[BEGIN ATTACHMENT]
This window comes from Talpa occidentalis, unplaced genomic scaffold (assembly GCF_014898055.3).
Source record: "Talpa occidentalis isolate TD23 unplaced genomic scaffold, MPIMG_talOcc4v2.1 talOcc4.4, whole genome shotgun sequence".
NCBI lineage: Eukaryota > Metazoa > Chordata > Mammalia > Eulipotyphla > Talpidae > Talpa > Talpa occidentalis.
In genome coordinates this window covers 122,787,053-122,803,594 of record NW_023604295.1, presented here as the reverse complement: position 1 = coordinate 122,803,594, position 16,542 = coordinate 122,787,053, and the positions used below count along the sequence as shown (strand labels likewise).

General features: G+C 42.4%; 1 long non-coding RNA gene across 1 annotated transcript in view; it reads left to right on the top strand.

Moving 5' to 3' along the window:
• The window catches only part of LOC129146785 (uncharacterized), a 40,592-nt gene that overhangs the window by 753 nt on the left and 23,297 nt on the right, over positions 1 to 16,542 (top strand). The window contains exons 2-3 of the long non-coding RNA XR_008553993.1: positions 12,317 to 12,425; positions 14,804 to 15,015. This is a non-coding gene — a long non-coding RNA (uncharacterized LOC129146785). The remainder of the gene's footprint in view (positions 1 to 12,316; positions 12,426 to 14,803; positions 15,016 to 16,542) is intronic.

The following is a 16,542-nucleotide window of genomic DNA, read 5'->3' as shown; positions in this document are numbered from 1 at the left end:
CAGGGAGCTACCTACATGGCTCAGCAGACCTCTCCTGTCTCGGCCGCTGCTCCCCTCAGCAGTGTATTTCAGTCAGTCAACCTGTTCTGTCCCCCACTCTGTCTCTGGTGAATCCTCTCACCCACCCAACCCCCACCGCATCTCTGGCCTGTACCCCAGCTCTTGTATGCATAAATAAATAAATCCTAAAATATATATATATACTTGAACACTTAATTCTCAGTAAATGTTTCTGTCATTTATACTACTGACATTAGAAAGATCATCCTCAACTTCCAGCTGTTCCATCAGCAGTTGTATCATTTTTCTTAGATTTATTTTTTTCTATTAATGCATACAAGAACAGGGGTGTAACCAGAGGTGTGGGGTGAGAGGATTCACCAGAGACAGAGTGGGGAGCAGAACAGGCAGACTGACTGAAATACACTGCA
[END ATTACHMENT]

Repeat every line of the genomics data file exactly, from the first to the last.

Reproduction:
This window comes from Talpa occidentalis, unplaced genomic scaffold (assembly GCF_014898055.3).
Source record: "Talpa occidentalis isolate TD23 unplaced genomic scaffold, MPIMG_talOcc4v2.1 talOcc4.4, whole genome shotgun sequence".
NCBI lineage: Eukaryota > Metazoa > Chordata > Mammalia > Eulipotyphla > Talpidae > Talpa > Talpa occidentalis.
In genome coordinates this window covers 122,787,053-122,803,594 of record NW_023604295.1, presented here as the reverse complement: position 1 = coordinate 122,803,594, position 16,542 = coordinate 122,787,053, and the positions used below count along the sequence as shown (strand labels likewise).

General features: G+C 42.4%; 1 long non-coding RNA gene across 1 annotated transcript in view; it reads left to right on the top strand.

Moving 5' to 3' along the window:
• The window catches only part of LOC129146785 (uncharacterized), a 40,592-nt gene that overhangs the window by 753 nt on the left and 23,297 nt on the right, over positions 1 to 16,542 (top strand). The window contains exons 2-3 of the long non-coding RNA XR_008553993.1: positions 12,317 to 12,425; positions 14,804 to 15,015. This is a non-coding gene — a long non-coding RNA (uncharacterized LOC129146785). The remainder of the gene's footprint in view (positions 1 to 12,316; positions 12,426 to 14,803; positions 15,016 to 16,542) is intronic.

The following is a 16,542-nucleotide window of genomic DNA, read 5'->3' as shown; positions in this document are numbered from 1 at the left end:
CAGGGAGCTACCTACATGGCTCAGCAGACCTCTCCTGTCTCGGCCGCTGCTCCCCTCAGCAGTGTATTTCAGTCAGTCAACCTGTTCTGTCCCCCACTCTGTCTCTGGTGAATCCTCTCACCCACCCAACCCCCACCGCATCTCTGGCCTGTACCCCAGCTCTTGTATGCATAAATAAATAAATCCTAAAATATATATATATACTTGAACACTTAATTCTCAGTAAATGTTTCTGTCATTTATACTACTGACATTAGAAAGATCATCCTCAACTTCCAGCTGTTCCATCAGCAGTTGTATCATTTTTCTTAGATTTATTTTTTTCTATTAATGCATACAAGAACAGGGGTGTAACCAGAGGTGTGGGGTGAGAGGATTCACCAGAGACAGAGTGGGGAGCAGAACAGGCAGACTGACTGAAATACACTGCA